A Comparator is a circuit that accepts two voltages or currents and then switches the output showing which of the two is bigger. Comparators are found in components such as analogue to digital converters (ADCs). Comparators are like operational amplifiers except a comparator is designed specifically to operate with positive feedback and output saturated at one power rail or the other.
How a Comparator works
A comparator samples two input pins and turns on the output when identifying either a difference or similarity. An example is when you have a minus voltage on the inverting Pin and a plus non-inverting. When the voltage on the non-inverting equals the inverting voltage the Pin turns on. Normally the output Pin is open and switches to ground when the comparator is activated.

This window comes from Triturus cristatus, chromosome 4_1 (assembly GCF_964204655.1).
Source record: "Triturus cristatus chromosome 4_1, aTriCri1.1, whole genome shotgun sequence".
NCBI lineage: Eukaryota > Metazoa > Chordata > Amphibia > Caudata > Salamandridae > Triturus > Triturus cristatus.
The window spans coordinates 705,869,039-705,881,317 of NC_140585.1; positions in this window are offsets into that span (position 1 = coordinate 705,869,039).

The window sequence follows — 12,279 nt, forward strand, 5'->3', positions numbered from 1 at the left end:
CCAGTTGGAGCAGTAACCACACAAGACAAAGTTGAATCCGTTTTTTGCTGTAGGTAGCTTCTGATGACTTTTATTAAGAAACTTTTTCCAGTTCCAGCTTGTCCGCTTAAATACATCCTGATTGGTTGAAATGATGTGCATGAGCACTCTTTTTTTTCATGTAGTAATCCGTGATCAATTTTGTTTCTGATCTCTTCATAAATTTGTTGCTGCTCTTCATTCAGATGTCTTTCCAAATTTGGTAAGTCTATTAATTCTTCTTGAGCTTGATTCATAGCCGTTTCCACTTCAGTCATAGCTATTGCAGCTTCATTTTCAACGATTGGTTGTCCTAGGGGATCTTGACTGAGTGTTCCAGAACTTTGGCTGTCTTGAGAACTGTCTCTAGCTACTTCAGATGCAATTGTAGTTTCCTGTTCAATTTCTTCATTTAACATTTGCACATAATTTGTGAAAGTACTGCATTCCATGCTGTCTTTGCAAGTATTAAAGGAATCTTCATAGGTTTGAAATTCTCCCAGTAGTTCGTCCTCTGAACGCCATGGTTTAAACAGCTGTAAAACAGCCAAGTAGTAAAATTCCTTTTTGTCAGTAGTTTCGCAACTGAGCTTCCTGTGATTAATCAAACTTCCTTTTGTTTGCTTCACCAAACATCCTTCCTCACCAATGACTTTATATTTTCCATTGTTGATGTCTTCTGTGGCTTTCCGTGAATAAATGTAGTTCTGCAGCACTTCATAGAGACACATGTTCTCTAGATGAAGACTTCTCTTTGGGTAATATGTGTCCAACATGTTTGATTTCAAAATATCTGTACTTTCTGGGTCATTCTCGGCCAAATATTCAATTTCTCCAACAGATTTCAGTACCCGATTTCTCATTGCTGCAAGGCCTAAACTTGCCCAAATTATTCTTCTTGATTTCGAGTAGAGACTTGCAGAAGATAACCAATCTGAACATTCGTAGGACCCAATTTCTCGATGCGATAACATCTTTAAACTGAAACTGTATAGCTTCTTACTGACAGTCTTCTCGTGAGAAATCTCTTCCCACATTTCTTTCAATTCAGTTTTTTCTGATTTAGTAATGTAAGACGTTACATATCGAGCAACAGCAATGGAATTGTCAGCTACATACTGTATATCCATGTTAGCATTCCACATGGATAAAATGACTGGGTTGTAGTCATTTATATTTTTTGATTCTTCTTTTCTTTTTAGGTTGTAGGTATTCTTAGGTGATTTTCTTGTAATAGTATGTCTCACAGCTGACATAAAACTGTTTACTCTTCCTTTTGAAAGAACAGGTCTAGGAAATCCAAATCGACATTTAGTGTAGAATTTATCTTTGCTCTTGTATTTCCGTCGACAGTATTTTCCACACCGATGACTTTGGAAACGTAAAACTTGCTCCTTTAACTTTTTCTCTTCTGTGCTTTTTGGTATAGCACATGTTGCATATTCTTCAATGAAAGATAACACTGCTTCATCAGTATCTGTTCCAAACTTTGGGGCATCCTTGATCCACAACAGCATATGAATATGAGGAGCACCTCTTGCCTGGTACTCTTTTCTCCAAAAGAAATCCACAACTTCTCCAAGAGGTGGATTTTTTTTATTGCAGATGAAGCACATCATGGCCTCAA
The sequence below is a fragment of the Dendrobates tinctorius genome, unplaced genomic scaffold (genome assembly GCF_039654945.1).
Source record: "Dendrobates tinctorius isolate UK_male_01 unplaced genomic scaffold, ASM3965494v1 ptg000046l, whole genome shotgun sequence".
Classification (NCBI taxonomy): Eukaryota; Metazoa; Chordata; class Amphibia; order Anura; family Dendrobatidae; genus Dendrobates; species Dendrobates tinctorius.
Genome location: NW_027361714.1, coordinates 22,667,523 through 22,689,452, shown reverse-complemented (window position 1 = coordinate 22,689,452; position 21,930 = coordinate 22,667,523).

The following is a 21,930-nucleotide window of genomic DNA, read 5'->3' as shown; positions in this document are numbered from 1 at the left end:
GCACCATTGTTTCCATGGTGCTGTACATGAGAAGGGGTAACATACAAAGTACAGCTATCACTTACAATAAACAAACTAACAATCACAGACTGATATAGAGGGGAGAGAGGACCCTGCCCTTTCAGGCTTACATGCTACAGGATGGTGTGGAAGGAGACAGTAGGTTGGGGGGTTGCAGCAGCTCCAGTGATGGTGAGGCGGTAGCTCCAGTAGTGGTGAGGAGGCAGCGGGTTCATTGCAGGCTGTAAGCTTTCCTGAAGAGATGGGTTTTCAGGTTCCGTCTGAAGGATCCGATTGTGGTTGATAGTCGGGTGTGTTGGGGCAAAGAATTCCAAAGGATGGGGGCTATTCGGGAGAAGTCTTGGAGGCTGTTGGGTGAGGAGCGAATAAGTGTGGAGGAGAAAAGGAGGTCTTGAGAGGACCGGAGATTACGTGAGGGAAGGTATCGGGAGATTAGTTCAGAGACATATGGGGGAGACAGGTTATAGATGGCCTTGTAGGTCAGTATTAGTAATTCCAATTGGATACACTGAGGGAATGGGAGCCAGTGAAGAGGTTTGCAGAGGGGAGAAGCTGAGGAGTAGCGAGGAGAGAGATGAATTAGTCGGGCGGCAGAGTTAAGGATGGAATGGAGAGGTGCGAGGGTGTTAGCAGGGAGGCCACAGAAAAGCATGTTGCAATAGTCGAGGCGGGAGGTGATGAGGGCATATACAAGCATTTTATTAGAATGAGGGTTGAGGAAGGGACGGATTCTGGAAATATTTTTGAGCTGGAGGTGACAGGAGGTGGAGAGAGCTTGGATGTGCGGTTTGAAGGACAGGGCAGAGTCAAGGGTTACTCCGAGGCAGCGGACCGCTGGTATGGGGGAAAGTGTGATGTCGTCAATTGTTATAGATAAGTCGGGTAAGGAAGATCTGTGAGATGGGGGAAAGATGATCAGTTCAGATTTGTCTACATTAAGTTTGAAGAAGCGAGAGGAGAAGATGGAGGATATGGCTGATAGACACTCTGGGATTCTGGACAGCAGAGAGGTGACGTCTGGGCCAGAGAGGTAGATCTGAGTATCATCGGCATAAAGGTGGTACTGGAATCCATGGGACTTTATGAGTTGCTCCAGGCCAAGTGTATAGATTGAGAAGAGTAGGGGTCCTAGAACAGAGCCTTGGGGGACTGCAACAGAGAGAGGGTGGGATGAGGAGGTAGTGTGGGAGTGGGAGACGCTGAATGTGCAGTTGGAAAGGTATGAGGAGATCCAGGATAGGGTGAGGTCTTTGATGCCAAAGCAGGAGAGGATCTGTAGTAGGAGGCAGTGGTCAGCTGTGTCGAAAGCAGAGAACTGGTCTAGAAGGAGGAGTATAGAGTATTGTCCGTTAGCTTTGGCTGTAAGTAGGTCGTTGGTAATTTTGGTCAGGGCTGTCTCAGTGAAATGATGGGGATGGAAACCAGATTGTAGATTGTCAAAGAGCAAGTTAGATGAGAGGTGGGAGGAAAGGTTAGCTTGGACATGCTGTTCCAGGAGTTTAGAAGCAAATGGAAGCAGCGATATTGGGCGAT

Why use a Comparator?
The primary use of a comparator is converting analogue to digital (ADC). Two supply voltages are applied and the difference determines a high or low digital signal.
Types of Comparator
- Current sense
- Differential / Dual differential
- Dual / Dual CMOS
- Dual voltage / General voltage
- Ground sense
- High speed / high-speed CMOS
- Low current CMOS
- Low power / low voltage / low-power CMOS
- Nano power
- Push/pull output
- Quad differential
- Rail to rail
Comparators can be found in both surface mount and through-hole mounting configurations to enable use in a wide variety of applications.
Comparator power supply types
Available in both single and dual power supply configurations, a comparator can easily be implemented into a robust solution.
Various package types, pins, sizes, channels per chip, PSRR (power supply rejection ratio), CMRR (common-mode rejection ratio) are all available.